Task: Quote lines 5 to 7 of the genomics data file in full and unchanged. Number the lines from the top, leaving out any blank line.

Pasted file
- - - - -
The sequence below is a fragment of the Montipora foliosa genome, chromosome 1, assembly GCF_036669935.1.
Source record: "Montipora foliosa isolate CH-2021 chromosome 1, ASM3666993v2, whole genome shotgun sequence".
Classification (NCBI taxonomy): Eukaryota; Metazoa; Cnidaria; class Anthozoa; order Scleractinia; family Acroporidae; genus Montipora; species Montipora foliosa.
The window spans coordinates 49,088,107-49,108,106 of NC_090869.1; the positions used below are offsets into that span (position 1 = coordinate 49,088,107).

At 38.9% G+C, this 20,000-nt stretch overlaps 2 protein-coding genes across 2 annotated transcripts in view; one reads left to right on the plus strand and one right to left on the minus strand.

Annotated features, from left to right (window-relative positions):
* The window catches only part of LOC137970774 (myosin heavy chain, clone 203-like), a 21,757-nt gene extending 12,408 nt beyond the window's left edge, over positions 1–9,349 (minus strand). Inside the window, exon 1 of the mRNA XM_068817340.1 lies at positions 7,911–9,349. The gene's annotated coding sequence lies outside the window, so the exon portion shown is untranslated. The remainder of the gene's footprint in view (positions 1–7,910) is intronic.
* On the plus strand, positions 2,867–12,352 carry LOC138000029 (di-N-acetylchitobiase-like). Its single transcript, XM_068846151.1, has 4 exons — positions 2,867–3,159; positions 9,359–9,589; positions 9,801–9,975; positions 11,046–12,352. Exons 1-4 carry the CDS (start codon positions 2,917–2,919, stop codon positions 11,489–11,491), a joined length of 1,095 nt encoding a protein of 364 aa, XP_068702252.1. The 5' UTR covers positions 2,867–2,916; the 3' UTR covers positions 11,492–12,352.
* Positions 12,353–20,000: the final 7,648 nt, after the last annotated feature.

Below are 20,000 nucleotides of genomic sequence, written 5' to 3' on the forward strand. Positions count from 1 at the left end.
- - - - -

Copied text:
At 38.9% G+C, this 20,000-nt stretch overlaps 2 protein-coding genes across 2 annotated transcripts in view; one reads left to right on the plus strand and one right to left on the minus strand.

Annotated features, from left to right (window-relative positions):
* The window catches only part of LOC137970774 (myosin heavy chain, clone 203-like), a 21,757-nt gene extending 12,408 nt beyond the window's left edge, over positions 1–9,349 (minus strand). Inside the window, exon 1 of the mRNA XM_068817340.1 lies at positions 7,911–9,349. The gene's annotated coding sequence lies outside the window, so the exon portion shown is untranslated. The remainder of the gene's footprint in view (positions 1–7,910) is intronic.